Once a hacker has confirmed the email addresses that match your identity, they can proceed to try it with password combinations on innumerable accounts - a cyberattack known as credential stuffing.
The best way to protect yourself, which we’ll discuss more below, is to never reuse passwords and always use the best 2FA available.
3. Gather personal information to socially engineer you or others
Your email reveals more about you than you probably think. It can be used to track down anything from your social media to Spotify account and where you work. Once a hacker matches your phone number to your email, they're ready to run a sophisticated social engineering attack. With enough personal information harvested, they can convincingly impersonate you or someone you know through spoofing. And if they hack all the way into your email, they can send convincing emails as you.
Your email address can also be used on the dark web to identify and purchase relevant leaked and stolen personal information. Check sites like haveibeenpwned to see if your information is out there. Real-time monitoring is also available through services such as Echoset.net.
4. Hack your personal email and jeopardize your online and in-person life
Given that email is the primary identifier and source for password resets, if someone hacks your email they can typically reset the passwords for ALL your online accounts. Once into an account, they can often change the associated email address with the click of a button - and you can say goodbye to that account forever.
The cybercriminal will also be able to see tickets and hotel reservations that come to your email. Assuming they’ve scraped your home address, they can use this information to make a move on your personal property.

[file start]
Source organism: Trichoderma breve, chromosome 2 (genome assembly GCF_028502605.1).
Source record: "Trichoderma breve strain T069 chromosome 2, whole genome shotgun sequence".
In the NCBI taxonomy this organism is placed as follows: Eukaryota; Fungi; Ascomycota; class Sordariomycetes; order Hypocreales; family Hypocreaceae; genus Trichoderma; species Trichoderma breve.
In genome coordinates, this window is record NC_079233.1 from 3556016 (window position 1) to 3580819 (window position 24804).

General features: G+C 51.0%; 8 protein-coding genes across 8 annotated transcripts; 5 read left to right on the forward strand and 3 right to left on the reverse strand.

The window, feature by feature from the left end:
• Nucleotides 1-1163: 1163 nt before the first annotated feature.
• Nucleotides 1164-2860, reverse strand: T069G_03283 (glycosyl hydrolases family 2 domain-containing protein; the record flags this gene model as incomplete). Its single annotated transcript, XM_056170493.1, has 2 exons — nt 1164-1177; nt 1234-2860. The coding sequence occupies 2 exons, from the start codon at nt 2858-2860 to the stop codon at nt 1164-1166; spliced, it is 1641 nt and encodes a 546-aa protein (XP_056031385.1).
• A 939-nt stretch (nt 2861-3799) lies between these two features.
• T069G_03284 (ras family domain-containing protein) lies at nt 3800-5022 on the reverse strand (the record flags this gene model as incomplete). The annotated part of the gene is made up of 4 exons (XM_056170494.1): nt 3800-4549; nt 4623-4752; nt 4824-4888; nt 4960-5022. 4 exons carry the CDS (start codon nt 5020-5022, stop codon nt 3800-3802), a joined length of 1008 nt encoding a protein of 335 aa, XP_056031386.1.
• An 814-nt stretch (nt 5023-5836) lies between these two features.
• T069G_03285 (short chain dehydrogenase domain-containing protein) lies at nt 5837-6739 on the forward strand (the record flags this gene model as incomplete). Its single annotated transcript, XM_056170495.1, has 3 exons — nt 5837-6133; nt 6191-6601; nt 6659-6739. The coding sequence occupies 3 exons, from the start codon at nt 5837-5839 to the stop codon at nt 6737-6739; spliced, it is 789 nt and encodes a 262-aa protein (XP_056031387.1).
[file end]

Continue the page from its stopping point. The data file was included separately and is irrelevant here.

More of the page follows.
5. BEC (business email compromise)
Cybercriminals may simply want to use you as a gateway to your company. According to the FBI, BEC is one of the most financially damaging online crimes.
As we’ve seen from the plenitude of successful breaches this year, there are several possible avenues to breach a company. One common tactic in a BEC attack is to send an urgent email posing as the CEO or other executive. The employee, fearing retribution, ignores otherwise suspicion-arousing signs of a scam and cooperates with the directive, or at the very least opens the attachment or clicks the link. This may be all the attacker needs to gain a foothold.
Make it clear to everyone you work with that treating anything other than face-to-face communication with an extra helping of caution will never be punished. You need your team on your side when it comes to keeping your business safe.
How do I protect my email?
1. Set up 2FA
Use 2FA to maximize security for your email accounts. Of course, we recommend using 2FA on all accounts that allow it - even “unimportant” ones. Security experts recommend using time-dependent codes through apps such as Authy when possible, as they are much more difficult to get ahold of than SMS-based 2FA.
Many email providers support physical security keys such as Yubikey if you want to take 2FA to the next level.
2. Don’t reuse passwords
You’ve heard the speech: “use unique, strong passwords”. We’ve certainly done our fair share driving the point home. Having said that - please get a password manager, and don’t reuse passwords.